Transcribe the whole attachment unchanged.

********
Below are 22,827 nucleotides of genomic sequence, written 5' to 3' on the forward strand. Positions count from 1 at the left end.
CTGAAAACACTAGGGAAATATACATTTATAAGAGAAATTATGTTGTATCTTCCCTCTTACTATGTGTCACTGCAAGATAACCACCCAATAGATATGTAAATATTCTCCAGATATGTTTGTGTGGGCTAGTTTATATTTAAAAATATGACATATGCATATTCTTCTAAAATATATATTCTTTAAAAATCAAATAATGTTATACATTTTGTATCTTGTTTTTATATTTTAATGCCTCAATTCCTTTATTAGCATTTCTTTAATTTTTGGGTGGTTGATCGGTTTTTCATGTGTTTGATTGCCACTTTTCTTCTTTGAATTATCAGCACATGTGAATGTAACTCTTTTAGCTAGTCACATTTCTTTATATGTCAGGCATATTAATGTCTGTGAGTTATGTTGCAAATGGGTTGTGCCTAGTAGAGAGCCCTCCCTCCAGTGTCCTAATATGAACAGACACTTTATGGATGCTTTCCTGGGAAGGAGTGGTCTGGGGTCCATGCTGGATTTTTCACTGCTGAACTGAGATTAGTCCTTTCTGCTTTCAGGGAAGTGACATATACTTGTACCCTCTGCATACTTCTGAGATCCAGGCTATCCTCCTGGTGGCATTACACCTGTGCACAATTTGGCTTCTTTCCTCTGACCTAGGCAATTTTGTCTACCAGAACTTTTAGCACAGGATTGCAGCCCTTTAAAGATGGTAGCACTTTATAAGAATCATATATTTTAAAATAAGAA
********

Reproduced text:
Below are 22,827 nucleotides of genomic sequence, written 5' to 3' on the forward strand. Positions count from 1 at the left end.
CTGAAAACACTAGGGAAATATACATTTATAAGAGAAATTATGTTGTATCTTCCCTCTTACTATGTGTCACTGCAAGATAACCACCCAATAGATATGTAAATATTCTCCAGATATGTTTGTGTGGGCTAGTTTATATTTAAAAATATGACATATGCATATTCTTCTAAAATATATATTCTTTAAAAATCAAATAATGTTATACATTTTGTATCTTGTTTTTATATTTTAATGCCTCAATTCCTTTATTAGCATTTCTTTAATTTTTGGGTGGTTGATCGGTTTTTCATGTGTTTGATTGCCACTTTTCTTCTTTGAATTATCAGCACATGTGAATGTAACTCTTTTAGCTAGTCACATTTCTTTATATGTCAGGCATATTAATGTCTGTGAGTTATGTTGCAAATGGGTTGTGCCTAGTAGAGAGCCCTCCCTCCAGTGTCCTAATATGAACAGACACTTTATGGATGCTTTCCTGGGAAGGAGTGGTCTGGGGTCCATGCTGGATTTTTCACTGCTGAACTGAGATTAGTCCTTTCTGCTTTCAGGGAAGTGACATATACTTGTACCCTCTGCATACTTCTGAGATCCAGGCTATCCTCCTGGTGGCATTACACCTGTGCACAATTTGGCTTCTTTCCTCTGACCTAGGCAATTTTGTCTACCAGAACTTTTAGCACAGGATTGCAGCCCTTTAAAGATGGTAGCACTTTATAAGAATCATATATTTTAAAATAAGAA